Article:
The last few years have brought a huge growth in the homeschooling movement, especially in the United States. Here are some of the most interesting facts and metrics when it comes to homeschooling statistics. Have you noticed these trends too? And what does it mean for YOU as a homeschooling family? Tune in to episode 171 of the Homeschool with Moxie Podcast or check out the statistics below.
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Homeschooling statistics do show that homeschooling doubled in the United States between pre-pandemic and post-pandemic. Let’s compare some numbers.
According to HSLDA, 5.4% of U.S. households had at least one homeschooled child in the spring of 2020. By the fall of 2020, this number was 11.1%, and then it had grown to a whopping 19.5% by May of 2021!
With a doubling of the number of homeschooled students in the United States, it seems that homeschooling may not be considered as “fringe” as it used to be. And the data does bear out that families of all income levels, ethnicities, religious and political affiliations, and educational levels are homeschooling their children. It’s definitely not a monolithic group!
All of the links used to find these statistics can be found at the end of this post.
Check out this graph from Brian D. Ray, PhD, of the National Home Education Research Institute.
Listen to episode 171: Homeschooling Statistics & Trends (and what it means for YOU!)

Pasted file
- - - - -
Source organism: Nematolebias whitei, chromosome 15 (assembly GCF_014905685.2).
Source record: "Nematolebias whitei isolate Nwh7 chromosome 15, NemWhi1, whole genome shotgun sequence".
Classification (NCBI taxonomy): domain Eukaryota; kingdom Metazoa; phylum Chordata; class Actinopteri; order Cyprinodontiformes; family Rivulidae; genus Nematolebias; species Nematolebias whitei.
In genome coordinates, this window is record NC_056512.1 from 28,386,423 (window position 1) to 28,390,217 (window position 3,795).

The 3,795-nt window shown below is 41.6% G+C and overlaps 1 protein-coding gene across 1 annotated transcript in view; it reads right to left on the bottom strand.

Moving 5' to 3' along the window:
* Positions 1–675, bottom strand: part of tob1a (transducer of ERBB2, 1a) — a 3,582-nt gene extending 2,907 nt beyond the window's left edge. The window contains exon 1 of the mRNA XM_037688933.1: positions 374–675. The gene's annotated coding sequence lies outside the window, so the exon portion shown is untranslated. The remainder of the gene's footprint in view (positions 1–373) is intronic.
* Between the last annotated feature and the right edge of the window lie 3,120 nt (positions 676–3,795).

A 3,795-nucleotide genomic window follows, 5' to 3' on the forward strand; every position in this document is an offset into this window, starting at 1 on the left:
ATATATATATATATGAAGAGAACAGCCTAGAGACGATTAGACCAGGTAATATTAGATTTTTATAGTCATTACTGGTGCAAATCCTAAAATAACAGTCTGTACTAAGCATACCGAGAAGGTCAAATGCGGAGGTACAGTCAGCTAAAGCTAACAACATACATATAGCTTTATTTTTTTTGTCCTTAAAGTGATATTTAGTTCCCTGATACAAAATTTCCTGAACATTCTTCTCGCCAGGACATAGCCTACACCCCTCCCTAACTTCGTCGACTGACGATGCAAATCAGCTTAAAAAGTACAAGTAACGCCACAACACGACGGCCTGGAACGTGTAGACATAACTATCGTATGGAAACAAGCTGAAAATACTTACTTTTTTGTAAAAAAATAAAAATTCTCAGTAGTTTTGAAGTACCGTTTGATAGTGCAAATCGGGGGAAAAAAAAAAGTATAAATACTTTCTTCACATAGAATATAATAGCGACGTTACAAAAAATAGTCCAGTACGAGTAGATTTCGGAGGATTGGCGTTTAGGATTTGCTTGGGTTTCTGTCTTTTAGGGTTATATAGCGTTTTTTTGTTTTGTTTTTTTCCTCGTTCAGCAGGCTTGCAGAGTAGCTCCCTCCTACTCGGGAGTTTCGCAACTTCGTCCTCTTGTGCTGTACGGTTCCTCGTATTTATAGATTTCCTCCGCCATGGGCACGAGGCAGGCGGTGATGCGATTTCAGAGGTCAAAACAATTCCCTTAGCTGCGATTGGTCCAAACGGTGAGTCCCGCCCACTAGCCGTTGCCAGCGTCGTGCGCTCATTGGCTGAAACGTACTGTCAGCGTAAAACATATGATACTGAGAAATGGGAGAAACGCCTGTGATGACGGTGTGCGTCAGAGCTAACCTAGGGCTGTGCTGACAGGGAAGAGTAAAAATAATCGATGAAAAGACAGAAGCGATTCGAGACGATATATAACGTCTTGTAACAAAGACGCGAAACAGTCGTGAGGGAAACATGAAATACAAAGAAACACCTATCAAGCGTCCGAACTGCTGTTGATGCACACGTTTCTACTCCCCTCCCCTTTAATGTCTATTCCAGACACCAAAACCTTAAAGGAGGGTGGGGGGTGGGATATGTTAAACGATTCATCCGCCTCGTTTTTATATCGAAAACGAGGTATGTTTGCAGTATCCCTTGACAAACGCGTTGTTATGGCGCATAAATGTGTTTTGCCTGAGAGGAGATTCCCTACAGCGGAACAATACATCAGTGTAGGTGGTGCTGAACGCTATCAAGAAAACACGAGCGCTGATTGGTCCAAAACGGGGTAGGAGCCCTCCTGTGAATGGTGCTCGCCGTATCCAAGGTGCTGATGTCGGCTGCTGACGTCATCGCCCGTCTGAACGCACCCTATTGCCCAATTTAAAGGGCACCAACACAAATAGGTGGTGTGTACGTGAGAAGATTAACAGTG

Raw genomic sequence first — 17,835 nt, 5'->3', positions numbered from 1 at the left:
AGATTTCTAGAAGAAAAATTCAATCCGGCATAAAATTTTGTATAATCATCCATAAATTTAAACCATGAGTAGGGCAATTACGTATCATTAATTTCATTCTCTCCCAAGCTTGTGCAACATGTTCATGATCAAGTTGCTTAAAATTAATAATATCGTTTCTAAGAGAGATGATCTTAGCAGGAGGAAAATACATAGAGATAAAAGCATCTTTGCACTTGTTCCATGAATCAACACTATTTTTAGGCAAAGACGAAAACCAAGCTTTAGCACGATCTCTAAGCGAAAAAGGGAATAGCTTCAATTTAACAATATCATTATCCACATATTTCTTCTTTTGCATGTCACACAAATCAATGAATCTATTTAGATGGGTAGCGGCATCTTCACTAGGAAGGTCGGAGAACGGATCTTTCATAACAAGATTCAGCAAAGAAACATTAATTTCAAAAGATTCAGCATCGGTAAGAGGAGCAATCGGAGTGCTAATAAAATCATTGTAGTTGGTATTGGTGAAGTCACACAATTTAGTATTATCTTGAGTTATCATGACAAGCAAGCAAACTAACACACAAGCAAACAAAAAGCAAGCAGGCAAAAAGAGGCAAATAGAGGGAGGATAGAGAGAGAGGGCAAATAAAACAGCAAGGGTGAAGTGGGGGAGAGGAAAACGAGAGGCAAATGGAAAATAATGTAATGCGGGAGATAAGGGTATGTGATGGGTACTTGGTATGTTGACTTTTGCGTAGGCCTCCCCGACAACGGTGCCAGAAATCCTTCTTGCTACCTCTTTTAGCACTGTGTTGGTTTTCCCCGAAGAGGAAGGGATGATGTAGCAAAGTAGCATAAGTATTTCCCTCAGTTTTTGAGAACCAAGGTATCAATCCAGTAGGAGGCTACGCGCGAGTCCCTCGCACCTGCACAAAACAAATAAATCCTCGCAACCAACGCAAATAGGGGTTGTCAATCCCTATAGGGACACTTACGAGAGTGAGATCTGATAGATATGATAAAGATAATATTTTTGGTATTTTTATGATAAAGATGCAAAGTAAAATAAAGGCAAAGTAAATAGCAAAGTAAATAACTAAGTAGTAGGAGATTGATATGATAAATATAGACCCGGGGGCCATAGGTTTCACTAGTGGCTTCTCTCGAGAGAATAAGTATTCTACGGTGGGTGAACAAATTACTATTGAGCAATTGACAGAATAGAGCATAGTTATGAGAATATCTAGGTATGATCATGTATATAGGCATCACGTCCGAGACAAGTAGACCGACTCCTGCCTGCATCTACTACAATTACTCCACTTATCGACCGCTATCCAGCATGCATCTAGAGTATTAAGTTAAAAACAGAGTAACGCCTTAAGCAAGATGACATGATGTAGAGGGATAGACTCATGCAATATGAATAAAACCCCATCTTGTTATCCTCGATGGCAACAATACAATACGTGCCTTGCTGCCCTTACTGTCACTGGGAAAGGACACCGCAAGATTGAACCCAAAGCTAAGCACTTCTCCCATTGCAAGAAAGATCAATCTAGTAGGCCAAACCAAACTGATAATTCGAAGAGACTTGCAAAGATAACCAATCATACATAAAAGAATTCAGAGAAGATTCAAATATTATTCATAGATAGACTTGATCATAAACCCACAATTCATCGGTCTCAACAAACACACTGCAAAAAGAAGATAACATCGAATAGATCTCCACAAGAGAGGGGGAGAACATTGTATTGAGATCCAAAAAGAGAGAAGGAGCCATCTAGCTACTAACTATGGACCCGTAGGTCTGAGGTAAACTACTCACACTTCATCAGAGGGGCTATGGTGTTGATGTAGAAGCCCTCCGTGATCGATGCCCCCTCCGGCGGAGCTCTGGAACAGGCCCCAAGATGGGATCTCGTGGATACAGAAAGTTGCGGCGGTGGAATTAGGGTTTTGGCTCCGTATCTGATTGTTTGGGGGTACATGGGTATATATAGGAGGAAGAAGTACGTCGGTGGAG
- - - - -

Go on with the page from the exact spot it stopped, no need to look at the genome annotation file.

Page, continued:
On episode 171 of the Homeschool with Moxie Podcast, I walk through these homeschooling statistics one by one.
What is the success rate of homeschooling?
According to homeschooling statistics, the success rate of homeschooling is very high. Most people are asking about academics when talking about success rates. So let’s look at those numbers first.
The graduation rate of homeschoolers is 67% and only 59% for public school students.
One-quarter of homeschooled students are enrolled a grade above their age level.
On standardized tests, homeschooled kids average 15-30% higher. And they consistently score higher and above average on the ACT and SAT.
What about success in life and community involvement? Homeschooled kids are very active! 98% of homeschooled kids are involved in an average of five activities outside the home. The “what about socialization” question has no bearing on the reality of most homeschool children.
But then there are aspects of a “successful” homeschool that you really can’t quantify.
- worldview & discipleship
- family bonds
- well-adjusted kids
- independent learning
- life skills
- pursuing passions with a customized education
- life-long learners
- dual enrollment
So, when you ask the question – “are homeschoolers more successful?” – you have to define your terms and how you’ll be measuring what success looks like. By all metrics, it does look like homeschoolers enjoy success in academics and in other areas of life too.
Is homeschool more effective?
Dr. Brian Ray is a leading international expert in research on homeschooling and president of the National Home Education Research Institute. His site reports that 69% of peer-reviewed studies do show that homeschool graduates have success in the “real world.” This includes higher community participation in things like voting and attending public meetings.
In a nutshell, homeschool graduates tend to be more well-adjusted as functioning members of society. Of course, he cautions, research has shown trends but cannot “conclusively prove” that these trends are indeed caused by homeschooling.
Are homeschoolers smarter than public schoolers?